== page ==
Cyler Conrad writes about Dutch archaeologist Hendrik Robert van Heekeren, who after being captured by the Japanese during World War II, managed to collect prehistoric artifacts while a prisoner-of-war forced to work on the infamous Bridge on the River Kwai in Thailand: An Archaeologist on the Railroad of Death.
van Heekeren was born in Java in 1902 and became interested in archaeology while working on a tobacco plantation.
Through financing his own research and fieldwork, van Heekeren significantly contributed to the study of ancient Indonesia prior to the outbreak of the war. But, like many of his Dutch compatriots, he was captured after the Japanese invaded Java in 1942. By February 1943, he was forced to work on the Railroad of Death.
Dr. van Heekeren was working among stones dredged up from the Kwai for use in the construction of the bridge’s foundation when his experienced eye picked out an object that he immediately recognized as a Stone Age artifact. From that day until the day he was freed, he continued to find, and hide from his captors, numerous other artifacts. When he returned to the Netherlands after the war, he wrote a book about his discoveries in Thailand’s Kanchanaburi Province
Alvin Smith, The New York Times, December 17, 1972
van Heekeren’ books include The Stone Age of Indonesia (1957) and The Bronze-Iron Age of Indonesia (1958). He died in 1974.
Finally finished Volume 2 of Gary Giddins’ masterful biography of Bing Crosby. To celebrate, here’s Bing singing It’s Been a Long, Long Time. Inspired by VE Day in 1945, Bing’s version, featuring Les Paul on guitar and not much else, hit #1 on the charts in December of that year. According to Giddins, “Bing saw immediately that the lyric worked equally well as the entreaty of Odysseus to Penelope or Penelope to Odysseus.”
In the 1920s, John Held, Jr., became famous for his drawings in Life, Vanity Fair, and other magazines that enshrined the iconic flapper image: lean and leggy, with beaded necklace swinging as she danced the Charleston with her companion, the round-headed, pencil-necked, Joe College.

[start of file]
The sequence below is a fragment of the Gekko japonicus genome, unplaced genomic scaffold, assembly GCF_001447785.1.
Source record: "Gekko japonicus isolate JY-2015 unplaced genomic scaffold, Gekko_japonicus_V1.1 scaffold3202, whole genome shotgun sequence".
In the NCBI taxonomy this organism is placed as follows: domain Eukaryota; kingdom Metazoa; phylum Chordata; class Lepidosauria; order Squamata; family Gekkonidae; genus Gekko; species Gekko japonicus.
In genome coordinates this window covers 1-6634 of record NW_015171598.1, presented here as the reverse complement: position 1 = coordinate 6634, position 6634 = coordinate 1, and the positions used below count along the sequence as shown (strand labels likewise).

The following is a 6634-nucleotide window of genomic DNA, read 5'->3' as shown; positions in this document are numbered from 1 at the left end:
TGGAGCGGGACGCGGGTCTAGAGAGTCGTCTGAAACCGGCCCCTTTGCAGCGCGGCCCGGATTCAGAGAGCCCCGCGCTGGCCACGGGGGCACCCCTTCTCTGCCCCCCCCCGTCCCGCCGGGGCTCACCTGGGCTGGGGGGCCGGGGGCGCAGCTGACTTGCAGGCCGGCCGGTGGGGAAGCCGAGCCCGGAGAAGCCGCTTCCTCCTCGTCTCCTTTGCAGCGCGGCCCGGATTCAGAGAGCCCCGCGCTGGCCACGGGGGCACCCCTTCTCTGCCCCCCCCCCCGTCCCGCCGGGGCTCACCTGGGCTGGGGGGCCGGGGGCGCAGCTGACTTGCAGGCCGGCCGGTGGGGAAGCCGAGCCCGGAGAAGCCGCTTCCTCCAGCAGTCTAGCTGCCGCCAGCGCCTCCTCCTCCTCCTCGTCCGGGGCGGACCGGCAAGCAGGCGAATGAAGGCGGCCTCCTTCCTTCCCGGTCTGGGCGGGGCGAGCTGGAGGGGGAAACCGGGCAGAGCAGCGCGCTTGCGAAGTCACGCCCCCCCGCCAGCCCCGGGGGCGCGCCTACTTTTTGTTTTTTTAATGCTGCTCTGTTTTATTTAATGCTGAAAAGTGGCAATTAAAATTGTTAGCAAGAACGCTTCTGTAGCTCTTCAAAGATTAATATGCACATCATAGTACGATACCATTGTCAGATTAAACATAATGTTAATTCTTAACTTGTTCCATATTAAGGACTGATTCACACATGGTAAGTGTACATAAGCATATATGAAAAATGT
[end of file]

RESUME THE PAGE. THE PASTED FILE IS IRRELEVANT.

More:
The “tall, dark and tweedy” (Shuttleworth 1965) artist had come to New York City from Utah in 1912, where he found work as a commercial artist. As America entered World War I, John Held would take on another, clandestine, responsibility.
Reviews of the archaeological record of camels in Europe include one reported occurrence from a Roman site in Greenwich Park, England. Examination of the site reports and the surviving bones from the Greenwich Park site indicates that it is unlikely that camel remains were ever found there, and therefore there is no existing osteological evidence for camels in Roman-Britain.
Neither the one-hump dromedary (Camelus dromedarius) nor the two-hump Bactrian camel (Camelus bactrianus) is native to Europe, but both species of camel were used by the Romans. Scattered remains of both species of camel, as well as hybrids of the two, have been reported in Roman-era archaeological sites in Europe, including a single site in Great Britain, at Greenwich Park near London (Applebaum 1987:514; Bond 2017; Green 2017; Pigière and Henrotay 2012; Webster 1902).
Other finds of one or a few isolated camel bones have been reported from Roman sites in Spain, Portugal, France, Italy, Austria, Germany, Hungary, Switzerland, Serbia, Slovenia, Bulgaria, and Russia (Albarella et al. 1993; De Grossi Mazzorin 2006; Muñiz et al. 1995; Pigière and Henrotay 2012; Tomczyk 2016), and a partially complete skeleton was found at both Saintes in France and Viminacium in Serbia (Pigière and Henrotay 2012; Tomczyk 2016; Vuković and Bogdanović 2013).
While most of the other camel finds in continental Europe are based on relatively recent analyses of actual osteological material, the Greenwich Park record is based on a report dating back to the very early twentieth century (Webster 1902). A review of the published reports and an examination of the surviving bones from this site cast doubt on the presence of camel at Greenwich Park.
The name Henry Antheil, Jr, is on a tombstone in Riverview Cemetery, but he is not buried there. Henry, the younger brother of avant-garde composer George Antheil, was a Trenton, New Jersey native who joined the U.S. Foreign service as a cipher clerk and was posted in Helsinki, Finland, at the beginning of World War II. Henry Antheil, Jr., could be considered an early American casualty of both World War II and the Cold War.
As the Nazis advanced on Paris, the Soviet Union moved towards taking over the Baltic country of Estonia. On June 14, 1940, the 27 year old Antheil was sent to pick up several diplomatic pouches from the American legation in Estonia’s capital. He then boarded a Finnish commercial airplane, the Kaleva, to return to Finland. Less than ten minutes after the Kaleva took off from Estonia, two Soviet bombers intercepted it and shot it out of the sky. Almost immediately, a Soviet submarine arrived at the crash location and seized the diplomatic pouches. There were no survivors. The plane has never been recovered.